The Government’s legislative proposals for a Health and Care Bill will see the creation of statutory Integrated Care Systems (ICSs) covering the whole of England. With the right infrastructure and skills, these organisations will be ideally placed to commission and deliver care, using data to drive local priorities.
To achieve this, modern building blocks need to be in place to underpin a data-rich, preventative health system. But how can ICSs move away from traditional, activity-based commissioning towards more proactive, personalised care?
There is no ‘quick fix’ or ‘one size fits all’ solution, but as ICS leaders embark on this journey with their teams, there are three key aspects that will help these new organisations respond to the needs of their communities, tackle health inequalities and improve outcomes.
1. Board level leadership and accountability for data
The COVID-19 pandemic has clearly demonstrated how patient data supports decision-making – and the public has become familiar with the use of data to inform health decisions. Alongside this, temporary block purchasing brought in during the pandemic has freed up BI resources to devote more time and energy into population health data analysis, rather than contract management – a change which could help propel us towards the more personalised, proactive care originally envisaged in the Five Year Forward View. But ICSs will need the data expertise to lead this ongoing transformation and manage the value and risks associated with it.
Taking the opportunity to embed dedicated data expertise and accountability within the leadership team will strengthen the ability of ICSs to build the right processes, systems and skills to lead decisions around digital and data development plans, and the confidence to recalibrate analytics teams to focus more on population health.
2. Getting the business foundations right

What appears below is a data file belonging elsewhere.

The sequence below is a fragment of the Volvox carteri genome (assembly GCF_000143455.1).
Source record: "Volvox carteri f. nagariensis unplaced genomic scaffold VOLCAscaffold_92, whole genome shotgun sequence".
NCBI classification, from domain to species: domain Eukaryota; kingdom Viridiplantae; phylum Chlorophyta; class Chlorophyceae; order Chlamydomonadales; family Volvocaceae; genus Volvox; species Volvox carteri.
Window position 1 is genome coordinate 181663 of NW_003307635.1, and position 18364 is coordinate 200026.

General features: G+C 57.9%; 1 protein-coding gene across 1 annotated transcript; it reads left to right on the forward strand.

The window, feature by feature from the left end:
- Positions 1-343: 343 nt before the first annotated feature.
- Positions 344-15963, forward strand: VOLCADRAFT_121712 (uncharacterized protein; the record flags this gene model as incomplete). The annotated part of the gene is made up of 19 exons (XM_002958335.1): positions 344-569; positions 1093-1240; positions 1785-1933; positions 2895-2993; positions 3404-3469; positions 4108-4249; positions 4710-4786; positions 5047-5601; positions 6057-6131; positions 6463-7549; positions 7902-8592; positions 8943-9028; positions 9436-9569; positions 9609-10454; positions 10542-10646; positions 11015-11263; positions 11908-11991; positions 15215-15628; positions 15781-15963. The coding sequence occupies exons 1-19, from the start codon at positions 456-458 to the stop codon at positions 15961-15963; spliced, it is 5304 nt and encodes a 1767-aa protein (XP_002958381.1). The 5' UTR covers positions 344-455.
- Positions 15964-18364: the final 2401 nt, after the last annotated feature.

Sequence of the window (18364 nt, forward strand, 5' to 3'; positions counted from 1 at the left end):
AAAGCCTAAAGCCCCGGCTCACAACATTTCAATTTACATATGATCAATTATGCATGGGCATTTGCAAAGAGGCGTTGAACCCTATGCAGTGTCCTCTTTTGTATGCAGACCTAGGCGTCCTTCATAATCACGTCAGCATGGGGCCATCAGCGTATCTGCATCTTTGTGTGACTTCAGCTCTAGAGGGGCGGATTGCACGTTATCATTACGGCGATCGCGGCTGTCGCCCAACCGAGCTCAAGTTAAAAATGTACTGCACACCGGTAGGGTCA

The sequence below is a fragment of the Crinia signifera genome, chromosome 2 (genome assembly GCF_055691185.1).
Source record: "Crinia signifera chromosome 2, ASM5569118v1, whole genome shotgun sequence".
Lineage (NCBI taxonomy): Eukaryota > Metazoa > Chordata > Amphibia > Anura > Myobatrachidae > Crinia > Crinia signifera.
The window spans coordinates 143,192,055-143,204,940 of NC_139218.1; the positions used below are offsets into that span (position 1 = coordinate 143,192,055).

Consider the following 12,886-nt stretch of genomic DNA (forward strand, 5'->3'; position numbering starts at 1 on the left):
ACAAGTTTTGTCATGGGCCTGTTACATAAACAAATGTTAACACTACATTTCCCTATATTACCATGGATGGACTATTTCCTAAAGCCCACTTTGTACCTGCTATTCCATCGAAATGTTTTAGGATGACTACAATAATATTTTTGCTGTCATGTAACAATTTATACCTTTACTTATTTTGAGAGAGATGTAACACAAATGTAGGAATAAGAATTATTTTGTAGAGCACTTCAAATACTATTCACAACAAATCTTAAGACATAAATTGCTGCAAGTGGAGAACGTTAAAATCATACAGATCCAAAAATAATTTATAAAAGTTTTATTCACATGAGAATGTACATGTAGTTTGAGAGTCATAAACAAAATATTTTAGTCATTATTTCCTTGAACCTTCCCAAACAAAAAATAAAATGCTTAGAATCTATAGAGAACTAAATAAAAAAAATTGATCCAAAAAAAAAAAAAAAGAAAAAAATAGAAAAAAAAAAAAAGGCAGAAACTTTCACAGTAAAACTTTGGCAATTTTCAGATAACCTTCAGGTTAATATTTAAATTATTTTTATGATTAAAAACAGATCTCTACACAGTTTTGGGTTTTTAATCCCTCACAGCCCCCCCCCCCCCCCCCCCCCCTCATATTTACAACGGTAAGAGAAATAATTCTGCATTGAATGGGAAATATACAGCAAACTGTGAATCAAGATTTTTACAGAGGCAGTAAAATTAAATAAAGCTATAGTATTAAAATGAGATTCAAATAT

Forming standardised business processes to look after an ICS’s data assets will enable productive, efficient integrated working across system partners. This includes robust infrastructure, data collection and analysis processes to establish and maintain a ‘single version of the truth’, as well as the skills to analyse and interpret information.
What the data says about local patient populations will help to determine the most appropriate set-up in each case. For example, some ICSs will have huge variations in patient need across its geography. As such, a ‘hub and spoke’ approach to data analytics is likely to work much more effectively than a region-wide approach, with place-based analysts at Primary Care Network (PCN) level providing the local insight needed to inform priorities. By contrast, smaller, more homogenous geographies may benefit more from disease group-led analysis.
As data controllers for their locality, ICSs will also need clear information governance in place to cover how data will be housed and how internal access will be managed.
3. Using data to improve patient outcomes
This begins with having the right tools such as dashboards and population health data to monitor and manage services. But where an ICS comes into its own is where it can use locally focused, place-based intelligence to support transformation and drive preventative interventions that improve patient care.
BI plays a pivotal role in the quality and cost efficiency of care when risk models are used to stratify patients and plan interventions, provided the right resources are available to act on the data. An ICS hub and spoke model would enable place-based analytics teams to interrogate data about patients at risk of an unplanned hospital admission, for example, and work with the relevant PCN to bring in a multidisciplinary team to intervene, putting patients on disease registers to proactively monitor their care and reduce their risk of admission.
Understandably, there is pressure to set up new ICSs quickly, but in that rush to get up and running, let’s not lose sight of an opportunity to structure our new landscape to give the NHS the best chance of tackling the issues that matter most to the people we serve or, to quote former Chief Medical Officer Sally Davies, becoming an “exporter of health”.
This article by David O’Callaghan, Chief Data Officer at NHS Arden & GEM CSU, was originally published in National Health Executive. You can view the full version here.